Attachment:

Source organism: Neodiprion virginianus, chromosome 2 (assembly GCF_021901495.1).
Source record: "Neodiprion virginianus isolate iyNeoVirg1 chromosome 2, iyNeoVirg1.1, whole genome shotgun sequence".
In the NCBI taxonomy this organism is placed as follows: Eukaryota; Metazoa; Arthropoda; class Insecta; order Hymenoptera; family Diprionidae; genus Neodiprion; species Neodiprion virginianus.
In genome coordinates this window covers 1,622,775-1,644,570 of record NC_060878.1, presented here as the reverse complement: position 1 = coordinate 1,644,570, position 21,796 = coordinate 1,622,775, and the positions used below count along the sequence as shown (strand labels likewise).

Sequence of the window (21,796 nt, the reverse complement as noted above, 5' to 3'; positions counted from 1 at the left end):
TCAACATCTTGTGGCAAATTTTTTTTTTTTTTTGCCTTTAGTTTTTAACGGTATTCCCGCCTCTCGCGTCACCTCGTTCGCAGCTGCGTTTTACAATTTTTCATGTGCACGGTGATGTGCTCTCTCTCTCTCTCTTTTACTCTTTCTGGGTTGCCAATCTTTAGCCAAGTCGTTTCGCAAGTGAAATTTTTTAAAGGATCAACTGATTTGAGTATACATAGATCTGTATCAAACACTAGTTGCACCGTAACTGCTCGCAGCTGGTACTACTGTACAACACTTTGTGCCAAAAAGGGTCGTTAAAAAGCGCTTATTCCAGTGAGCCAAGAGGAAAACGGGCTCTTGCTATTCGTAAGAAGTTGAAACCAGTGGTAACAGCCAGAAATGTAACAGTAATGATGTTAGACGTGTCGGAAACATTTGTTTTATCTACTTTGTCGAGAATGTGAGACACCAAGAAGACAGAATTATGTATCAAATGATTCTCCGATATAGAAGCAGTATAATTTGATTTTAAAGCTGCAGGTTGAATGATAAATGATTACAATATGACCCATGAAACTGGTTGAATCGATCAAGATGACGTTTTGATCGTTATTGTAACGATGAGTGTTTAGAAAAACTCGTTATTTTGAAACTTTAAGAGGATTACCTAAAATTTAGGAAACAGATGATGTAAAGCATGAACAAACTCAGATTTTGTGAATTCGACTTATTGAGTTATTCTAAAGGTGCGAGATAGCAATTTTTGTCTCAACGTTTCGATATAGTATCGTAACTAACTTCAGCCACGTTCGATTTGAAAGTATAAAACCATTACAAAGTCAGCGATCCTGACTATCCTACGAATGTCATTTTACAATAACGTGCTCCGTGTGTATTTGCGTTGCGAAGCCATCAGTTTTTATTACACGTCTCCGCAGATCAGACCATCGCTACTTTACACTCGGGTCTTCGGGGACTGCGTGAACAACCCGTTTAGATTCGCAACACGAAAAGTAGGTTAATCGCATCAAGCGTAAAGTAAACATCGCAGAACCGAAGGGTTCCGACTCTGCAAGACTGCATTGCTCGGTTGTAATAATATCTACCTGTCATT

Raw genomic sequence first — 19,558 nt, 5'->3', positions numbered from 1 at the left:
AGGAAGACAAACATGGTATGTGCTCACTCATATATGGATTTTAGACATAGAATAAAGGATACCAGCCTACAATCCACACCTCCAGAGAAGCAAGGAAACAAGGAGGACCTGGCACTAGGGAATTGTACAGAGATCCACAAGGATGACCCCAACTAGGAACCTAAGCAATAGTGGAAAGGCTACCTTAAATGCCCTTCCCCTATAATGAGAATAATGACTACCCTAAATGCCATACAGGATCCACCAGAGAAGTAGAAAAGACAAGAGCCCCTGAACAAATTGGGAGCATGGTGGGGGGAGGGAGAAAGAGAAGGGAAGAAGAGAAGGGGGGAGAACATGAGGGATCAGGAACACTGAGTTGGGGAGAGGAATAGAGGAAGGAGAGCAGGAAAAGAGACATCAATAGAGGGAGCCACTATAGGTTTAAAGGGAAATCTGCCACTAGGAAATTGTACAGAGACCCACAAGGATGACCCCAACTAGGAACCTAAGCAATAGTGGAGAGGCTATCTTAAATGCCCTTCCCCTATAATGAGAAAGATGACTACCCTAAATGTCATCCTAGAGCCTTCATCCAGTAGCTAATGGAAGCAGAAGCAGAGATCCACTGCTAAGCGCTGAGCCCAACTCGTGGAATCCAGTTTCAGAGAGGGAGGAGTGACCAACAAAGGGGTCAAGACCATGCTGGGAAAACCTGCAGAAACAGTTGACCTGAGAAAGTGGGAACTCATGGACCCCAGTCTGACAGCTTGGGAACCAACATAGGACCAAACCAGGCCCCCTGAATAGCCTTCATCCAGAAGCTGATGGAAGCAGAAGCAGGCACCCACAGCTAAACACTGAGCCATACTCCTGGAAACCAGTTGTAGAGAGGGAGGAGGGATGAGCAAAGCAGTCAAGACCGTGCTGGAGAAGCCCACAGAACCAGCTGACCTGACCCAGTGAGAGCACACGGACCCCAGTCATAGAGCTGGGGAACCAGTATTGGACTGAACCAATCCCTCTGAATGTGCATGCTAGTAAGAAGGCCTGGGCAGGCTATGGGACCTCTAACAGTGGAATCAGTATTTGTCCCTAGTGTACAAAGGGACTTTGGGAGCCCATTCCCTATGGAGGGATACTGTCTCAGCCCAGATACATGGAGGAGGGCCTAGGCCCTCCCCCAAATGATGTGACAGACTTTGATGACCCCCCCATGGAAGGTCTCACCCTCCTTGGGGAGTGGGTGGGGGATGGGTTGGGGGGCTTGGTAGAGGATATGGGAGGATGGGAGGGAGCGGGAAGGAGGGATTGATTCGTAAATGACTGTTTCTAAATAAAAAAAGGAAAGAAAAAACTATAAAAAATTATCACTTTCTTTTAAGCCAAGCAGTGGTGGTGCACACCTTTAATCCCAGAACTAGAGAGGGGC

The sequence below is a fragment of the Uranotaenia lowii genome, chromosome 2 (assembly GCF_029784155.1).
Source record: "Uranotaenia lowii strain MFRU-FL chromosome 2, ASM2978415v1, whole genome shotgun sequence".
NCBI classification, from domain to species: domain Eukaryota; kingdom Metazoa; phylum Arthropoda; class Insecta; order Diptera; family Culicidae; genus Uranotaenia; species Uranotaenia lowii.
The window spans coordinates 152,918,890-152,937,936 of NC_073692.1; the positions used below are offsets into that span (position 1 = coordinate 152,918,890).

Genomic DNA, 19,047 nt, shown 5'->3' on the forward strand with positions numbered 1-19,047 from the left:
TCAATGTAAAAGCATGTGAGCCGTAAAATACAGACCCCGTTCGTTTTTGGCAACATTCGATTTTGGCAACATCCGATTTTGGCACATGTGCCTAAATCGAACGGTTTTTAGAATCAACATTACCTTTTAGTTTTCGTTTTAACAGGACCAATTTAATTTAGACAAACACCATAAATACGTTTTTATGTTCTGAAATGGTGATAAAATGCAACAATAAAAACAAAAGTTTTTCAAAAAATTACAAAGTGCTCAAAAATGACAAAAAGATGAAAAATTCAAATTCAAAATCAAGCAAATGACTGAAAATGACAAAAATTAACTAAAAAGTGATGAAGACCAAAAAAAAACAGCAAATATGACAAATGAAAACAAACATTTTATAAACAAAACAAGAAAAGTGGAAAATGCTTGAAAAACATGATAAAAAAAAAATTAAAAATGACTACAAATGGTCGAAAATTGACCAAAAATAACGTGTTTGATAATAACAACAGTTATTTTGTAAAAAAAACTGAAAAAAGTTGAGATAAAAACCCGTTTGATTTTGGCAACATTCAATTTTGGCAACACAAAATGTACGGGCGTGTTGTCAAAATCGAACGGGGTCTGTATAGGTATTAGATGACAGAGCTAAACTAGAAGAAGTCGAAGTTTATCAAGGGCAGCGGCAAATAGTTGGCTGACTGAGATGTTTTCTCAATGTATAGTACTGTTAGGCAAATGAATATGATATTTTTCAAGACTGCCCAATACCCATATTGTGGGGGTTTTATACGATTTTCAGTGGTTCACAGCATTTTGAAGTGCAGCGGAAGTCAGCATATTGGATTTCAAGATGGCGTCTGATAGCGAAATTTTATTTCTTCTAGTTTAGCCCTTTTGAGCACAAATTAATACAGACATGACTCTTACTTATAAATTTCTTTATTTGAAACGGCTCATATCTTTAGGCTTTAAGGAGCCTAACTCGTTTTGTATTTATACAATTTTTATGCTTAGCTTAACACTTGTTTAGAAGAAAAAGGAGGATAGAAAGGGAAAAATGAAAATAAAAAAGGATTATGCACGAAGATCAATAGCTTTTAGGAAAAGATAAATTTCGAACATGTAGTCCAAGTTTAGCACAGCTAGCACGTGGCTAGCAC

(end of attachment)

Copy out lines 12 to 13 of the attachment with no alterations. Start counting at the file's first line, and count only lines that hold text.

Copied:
The window spans coordinates 152,918,890-152,937,936 of NC_073692.1; the positions used below are offsets into that span (position 1 = coordinate 152,918,890).

Genomic DNA, 19,047 nt, shown 5'->3' on the forward strand with positions numbered 1-19,047 from the left: